Push Button Switch
A switch is a mechanical device that opens and closes a circuit. A slide or a toggle switch controls the flow of electricity from one part of a circuit to another. It either remains open or remains closed.
With a push button or momentary switch, the circuit is closed only for the time the switch is pressed. The behaviour that is wanted is for the switch to act as toggle so the circuit can cycle from the "off" state to the "on" state each time with just a single press.
A push button switch can send a signal to the Arudino micro-controller as an INPUT. That signal can be determined to be HIGH or LOW. Once the signal is received by the controller, the programming in the controller makes a determination of the state of the circuit. When programmed correctly, the push button switch is a useful and fundamental constructor in the digital circuits.
As a switch is pressed, the contacts inside may bounce a little. These are bits of metal that produce uneven contact. In the circuit this is detected as noise and can cause the circuit to flip-flop from open to closed very quickly. To smoothen out this signal, some clever bit of programming can be used so that the micro-controller waits a very small amount of time before taking a reading.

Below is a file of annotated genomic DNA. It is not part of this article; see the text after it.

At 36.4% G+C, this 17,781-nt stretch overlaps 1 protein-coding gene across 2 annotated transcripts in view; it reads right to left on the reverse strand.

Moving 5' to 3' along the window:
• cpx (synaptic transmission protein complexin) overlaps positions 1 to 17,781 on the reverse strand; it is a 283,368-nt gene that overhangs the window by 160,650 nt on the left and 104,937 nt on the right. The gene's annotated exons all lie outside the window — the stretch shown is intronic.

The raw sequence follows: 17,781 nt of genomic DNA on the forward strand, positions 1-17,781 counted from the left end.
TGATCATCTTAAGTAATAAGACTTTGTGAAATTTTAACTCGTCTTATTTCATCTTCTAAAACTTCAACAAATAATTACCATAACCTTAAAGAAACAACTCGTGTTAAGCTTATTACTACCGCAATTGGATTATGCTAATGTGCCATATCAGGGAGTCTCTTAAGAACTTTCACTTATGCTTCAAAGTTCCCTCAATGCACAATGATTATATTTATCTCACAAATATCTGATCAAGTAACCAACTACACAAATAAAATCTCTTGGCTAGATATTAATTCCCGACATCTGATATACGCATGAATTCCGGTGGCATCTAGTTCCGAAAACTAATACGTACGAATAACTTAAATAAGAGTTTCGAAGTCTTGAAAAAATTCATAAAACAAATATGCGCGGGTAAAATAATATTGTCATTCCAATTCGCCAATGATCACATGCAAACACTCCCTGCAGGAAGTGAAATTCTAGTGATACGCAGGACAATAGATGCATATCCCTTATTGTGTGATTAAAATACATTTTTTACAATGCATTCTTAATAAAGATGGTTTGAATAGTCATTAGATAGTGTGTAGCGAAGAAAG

The above diagram is the wiring setup for for a push button switch and a single LED. Port #5 is configured to take the input of the switch and port #6 is an output to drive the LED.
When the switch is closed, 5V is connected to the ground and the switch reads a LOW state. When the switch is open (the normal unpressed state), the switch reads HIGH. Port #5 has an internal resistor that is set to pull the port to a HIGH state by default (called an PULLUP resistor).
When the appropriate code is run in the micro-controller the push button switch behaves like a toggle. The code that runs remembers the state of the LED and cycles it.
The code for this switch can be found in my Pastebin link here.